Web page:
The Republican party acts like it’s 1999

By Dana Milbank, Washington Post, June 4, 2013

Excerpt

… House Republicans have shelved a serious legislative agenda this year in favor of 24/7 investigations….A good indication of House Republicans’ mind-set came last week, when Rep. John Boehner’s spokesman wrote on the House speaker’s official blog that a speech by Obama on student loans was an attempt “to change the subject from its growing list of scandals.” It’s telling that the GOP leadership would view a student loan event as a distraction from scandals but wouldn’t see the obsession with scandals as a distraction from pocketbook issues…One of the few things that unite them is the investigation of scandals…Republicans, after fighting Obama’s economic policies for four years, may have no better option than to focus on scandal now that the economy is rebounding.…The problem for Republicans is that they appear to be following not the facts but rather their own theories…

Full text

It’s beginning to feel like the late ’90s all over again.

Then, congressional Republicans howled themselves hoarse about Clinton administration scandals. But the indicators kept pointing to a booming economy, and support for President Bill Clinton climbed steeply through 1998 as House Republicans marched toward impeaching him.

Now, after a long economic winter, green shoots are everywhere: The stock market is booming, housing prices are rebounding and mortgage providers Fannie Mae and Freddie Mac, long demonized by Republicans, are returning profits to the Treasury. Job growth has accelerated and consumer confidence has reached its highest level in almost six years. Health-care cost increases are slowing, Medicare’s prospects are improving — in part because of President Obama’s health-care reforms — and gasoline prices are forecast to decline. Long-term fiscal problems remain, but the federal deficit is shrinking, putting off Washington’s debt-ceiling standoff until late fall .

Yet House Republicans have shelved a serious legislative agenda this year in favor of 24/7 investigations. On Tuesday morning alone, they held two hearings probing alleged wrongdoing in the Obama administration. At a House education committee hearing in the Rayburn building, several Republicans grilled Health and Human Services Secretary Kathleen Sebelius over her fundraising for a nonprofit that works to enroll people in new health-insurance programs. (Similar activities were undertaken by officials in the George W. Bush administration.)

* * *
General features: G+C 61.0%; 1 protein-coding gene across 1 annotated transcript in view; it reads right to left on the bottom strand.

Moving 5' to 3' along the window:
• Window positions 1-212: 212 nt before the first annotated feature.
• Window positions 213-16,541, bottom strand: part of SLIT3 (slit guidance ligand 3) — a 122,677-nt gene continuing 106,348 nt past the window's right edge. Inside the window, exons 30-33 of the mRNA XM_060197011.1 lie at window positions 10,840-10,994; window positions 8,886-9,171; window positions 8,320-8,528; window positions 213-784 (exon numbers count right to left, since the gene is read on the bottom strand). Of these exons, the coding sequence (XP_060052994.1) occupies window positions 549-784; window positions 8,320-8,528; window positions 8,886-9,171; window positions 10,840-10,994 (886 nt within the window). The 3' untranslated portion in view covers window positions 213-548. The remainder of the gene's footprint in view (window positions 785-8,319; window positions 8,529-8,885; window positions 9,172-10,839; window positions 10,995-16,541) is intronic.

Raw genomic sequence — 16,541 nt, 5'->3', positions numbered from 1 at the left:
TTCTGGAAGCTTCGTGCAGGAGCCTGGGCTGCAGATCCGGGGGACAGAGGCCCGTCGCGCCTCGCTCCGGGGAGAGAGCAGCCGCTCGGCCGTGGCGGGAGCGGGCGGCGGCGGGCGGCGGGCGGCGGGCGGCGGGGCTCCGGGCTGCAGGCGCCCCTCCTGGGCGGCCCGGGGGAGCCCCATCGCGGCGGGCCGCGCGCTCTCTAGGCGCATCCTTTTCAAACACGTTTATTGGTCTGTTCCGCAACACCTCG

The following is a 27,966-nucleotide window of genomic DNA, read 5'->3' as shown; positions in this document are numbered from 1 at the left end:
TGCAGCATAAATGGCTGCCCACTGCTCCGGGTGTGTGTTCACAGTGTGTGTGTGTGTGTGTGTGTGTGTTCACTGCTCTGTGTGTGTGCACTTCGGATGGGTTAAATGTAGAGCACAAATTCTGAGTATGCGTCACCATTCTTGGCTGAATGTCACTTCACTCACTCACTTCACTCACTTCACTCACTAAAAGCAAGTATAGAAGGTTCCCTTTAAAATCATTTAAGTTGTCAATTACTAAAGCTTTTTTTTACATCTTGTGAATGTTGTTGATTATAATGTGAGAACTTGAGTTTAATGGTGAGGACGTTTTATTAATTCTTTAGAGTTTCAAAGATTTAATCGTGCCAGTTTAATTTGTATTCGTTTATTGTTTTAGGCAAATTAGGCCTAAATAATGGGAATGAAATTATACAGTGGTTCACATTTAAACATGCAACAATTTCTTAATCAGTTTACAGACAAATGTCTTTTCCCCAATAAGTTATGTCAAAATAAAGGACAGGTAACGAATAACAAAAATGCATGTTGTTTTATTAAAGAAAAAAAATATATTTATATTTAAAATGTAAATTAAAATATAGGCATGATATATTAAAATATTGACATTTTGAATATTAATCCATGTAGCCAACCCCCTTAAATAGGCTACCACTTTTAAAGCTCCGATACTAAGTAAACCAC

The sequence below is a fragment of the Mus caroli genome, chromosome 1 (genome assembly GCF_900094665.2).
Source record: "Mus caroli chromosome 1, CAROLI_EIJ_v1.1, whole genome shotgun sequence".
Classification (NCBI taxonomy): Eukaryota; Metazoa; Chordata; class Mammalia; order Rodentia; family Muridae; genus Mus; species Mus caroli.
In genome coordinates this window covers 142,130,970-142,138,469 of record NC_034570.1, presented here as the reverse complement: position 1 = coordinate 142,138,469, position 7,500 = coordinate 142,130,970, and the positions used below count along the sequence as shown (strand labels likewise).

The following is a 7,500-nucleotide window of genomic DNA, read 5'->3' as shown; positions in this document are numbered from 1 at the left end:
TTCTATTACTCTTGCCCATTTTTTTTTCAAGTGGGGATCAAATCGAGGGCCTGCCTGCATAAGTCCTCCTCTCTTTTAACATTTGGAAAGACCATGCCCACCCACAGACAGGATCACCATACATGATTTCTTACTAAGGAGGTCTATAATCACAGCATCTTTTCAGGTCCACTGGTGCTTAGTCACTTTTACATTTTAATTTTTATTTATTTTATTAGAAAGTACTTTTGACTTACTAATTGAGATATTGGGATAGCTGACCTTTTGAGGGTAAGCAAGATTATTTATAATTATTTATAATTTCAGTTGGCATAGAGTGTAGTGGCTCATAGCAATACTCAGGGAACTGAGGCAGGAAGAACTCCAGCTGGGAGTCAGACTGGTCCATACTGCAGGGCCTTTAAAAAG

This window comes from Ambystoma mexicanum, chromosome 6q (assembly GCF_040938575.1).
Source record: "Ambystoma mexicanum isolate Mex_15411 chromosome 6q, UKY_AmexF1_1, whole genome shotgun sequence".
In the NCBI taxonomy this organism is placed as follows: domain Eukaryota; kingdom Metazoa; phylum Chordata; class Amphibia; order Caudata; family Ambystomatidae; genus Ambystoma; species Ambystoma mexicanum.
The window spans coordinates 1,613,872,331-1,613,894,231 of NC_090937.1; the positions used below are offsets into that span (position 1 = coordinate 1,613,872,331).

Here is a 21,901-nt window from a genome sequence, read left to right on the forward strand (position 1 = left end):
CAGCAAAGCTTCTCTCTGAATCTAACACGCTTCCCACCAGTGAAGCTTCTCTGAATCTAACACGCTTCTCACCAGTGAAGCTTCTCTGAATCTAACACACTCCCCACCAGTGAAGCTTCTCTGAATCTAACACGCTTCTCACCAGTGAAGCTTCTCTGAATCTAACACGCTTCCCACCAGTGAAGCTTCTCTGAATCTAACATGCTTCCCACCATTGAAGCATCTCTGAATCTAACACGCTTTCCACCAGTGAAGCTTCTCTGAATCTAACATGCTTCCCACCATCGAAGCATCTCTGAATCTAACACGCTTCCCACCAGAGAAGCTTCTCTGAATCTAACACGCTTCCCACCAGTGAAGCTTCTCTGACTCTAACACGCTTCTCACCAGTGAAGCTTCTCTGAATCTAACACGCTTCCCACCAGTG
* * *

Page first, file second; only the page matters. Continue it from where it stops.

Next door in the Longworth building, the Ways and Means Committee hosted tea party groups complaining that their rights had been violated by the administration. (Investigators have yet to find a link to the White House or to Obama’s political appointees.) Instead of working on tax reform, Ways and Means is one of three House committees holding hearings this week on the Internal Revenue Service abuses. This sounds like a lot — until you consider that five committees are reportedly investigating the administration’s handling of September’s attack on U.S. personnel in Benghazi, Libya.

A good indication of House Republicans’ mind-set came last week, when Rep. John Boehner’s spokesman wrote on the House speaker’s official blog that a speech by Obama on student loans was an attempt “to change the subject from its growing list of scandals.” It’s telling that the GOP leadership would view a student loan event as a distraction from scandals but wouldn’t see the obsession with scandals as a distraction from pocketbook issues.